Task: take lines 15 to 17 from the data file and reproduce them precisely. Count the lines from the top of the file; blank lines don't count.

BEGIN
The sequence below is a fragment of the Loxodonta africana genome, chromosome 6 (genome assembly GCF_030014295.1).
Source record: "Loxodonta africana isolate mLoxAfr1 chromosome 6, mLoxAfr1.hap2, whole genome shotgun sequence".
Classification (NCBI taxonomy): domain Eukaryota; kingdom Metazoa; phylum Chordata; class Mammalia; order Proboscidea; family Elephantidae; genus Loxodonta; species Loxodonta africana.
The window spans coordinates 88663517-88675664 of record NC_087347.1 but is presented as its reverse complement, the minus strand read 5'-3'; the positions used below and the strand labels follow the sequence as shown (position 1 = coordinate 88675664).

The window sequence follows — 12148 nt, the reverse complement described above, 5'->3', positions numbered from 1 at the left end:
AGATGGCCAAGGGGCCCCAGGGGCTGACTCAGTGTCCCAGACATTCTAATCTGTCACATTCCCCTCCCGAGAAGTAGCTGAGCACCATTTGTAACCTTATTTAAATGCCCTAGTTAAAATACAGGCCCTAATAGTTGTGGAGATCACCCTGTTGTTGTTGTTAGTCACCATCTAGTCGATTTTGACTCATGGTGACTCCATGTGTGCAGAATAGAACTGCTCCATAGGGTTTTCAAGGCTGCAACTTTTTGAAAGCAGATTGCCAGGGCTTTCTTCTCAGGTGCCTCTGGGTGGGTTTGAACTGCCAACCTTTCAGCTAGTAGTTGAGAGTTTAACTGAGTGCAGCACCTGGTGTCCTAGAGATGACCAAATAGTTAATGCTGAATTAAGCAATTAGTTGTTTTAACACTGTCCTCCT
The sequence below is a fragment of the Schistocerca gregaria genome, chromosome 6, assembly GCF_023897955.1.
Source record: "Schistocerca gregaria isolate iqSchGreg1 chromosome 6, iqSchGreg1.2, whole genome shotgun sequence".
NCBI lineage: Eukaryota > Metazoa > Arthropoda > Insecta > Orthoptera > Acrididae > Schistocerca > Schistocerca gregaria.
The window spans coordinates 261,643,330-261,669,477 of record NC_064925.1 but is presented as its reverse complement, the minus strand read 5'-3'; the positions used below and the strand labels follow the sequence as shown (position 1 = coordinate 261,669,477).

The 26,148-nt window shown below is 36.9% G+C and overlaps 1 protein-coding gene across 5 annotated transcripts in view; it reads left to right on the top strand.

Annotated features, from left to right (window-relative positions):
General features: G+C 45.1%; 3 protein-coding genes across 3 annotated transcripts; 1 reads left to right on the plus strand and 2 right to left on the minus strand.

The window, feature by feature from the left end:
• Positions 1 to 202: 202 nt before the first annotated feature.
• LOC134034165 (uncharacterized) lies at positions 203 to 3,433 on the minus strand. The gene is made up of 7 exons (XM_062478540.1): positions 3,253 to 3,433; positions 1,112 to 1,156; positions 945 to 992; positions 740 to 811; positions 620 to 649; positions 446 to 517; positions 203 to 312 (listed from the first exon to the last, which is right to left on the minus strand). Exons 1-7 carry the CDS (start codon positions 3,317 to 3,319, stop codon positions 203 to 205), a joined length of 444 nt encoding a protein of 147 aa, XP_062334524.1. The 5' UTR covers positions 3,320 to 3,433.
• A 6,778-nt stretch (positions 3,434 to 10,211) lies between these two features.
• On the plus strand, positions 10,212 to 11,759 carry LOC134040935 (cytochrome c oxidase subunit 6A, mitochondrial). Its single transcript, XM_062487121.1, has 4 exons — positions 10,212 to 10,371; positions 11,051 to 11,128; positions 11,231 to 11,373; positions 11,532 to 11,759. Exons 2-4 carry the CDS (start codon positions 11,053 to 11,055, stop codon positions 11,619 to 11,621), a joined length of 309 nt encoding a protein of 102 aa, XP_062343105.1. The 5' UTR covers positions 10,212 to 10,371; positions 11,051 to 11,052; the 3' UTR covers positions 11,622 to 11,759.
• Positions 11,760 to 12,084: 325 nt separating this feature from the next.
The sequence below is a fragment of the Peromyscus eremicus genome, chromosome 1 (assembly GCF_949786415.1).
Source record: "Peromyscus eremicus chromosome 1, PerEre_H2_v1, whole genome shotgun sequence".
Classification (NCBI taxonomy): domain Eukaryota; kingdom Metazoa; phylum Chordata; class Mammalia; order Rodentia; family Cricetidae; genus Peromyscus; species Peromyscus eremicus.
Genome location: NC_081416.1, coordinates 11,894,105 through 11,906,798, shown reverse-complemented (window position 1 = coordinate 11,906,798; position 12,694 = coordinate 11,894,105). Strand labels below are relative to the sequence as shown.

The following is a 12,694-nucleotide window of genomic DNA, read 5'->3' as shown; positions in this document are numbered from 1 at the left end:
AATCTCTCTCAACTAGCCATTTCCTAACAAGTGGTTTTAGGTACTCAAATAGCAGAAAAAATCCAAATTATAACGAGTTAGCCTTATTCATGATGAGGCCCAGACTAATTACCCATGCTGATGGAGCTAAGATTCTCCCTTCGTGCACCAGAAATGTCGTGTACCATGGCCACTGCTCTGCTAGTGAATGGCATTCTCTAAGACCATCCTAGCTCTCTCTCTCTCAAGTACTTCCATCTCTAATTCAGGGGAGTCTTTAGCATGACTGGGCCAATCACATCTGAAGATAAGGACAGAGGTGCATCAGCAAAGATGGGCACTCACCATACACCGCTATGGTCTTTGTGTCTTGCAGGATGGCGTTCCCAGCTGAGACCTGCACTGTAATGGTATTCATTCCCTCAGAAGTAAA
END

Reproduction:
• Positions 1 to 202: 202 nt before the first annotated feature.
• LOC134034165 (uncharacterized) lies at positions 203 to 3,433 on the minus strand. The gene is made up of 7 exons (XM_062478540.1): positions 3,253 to 3,433; positions 1,112 to 1,156; positions 945 to 992; positions 740 to 811; positions 620 to 649; positions 446 to 517; positions 203 to 312 (listed from the first exon to the last, which is right to left on the minus strand). Exons 1-7 carry the CDS (start codon positions 3,317 to 3,319, stop codon positions 203 to 205), a joined length of 444 nt encoding a protein of 147 aa, XP_062334524.1. The 5' UTR covers positions 3,320 to 3,433.
• A 6,778-nt stretch (positions 3,434 to 10,211) lies between these two features.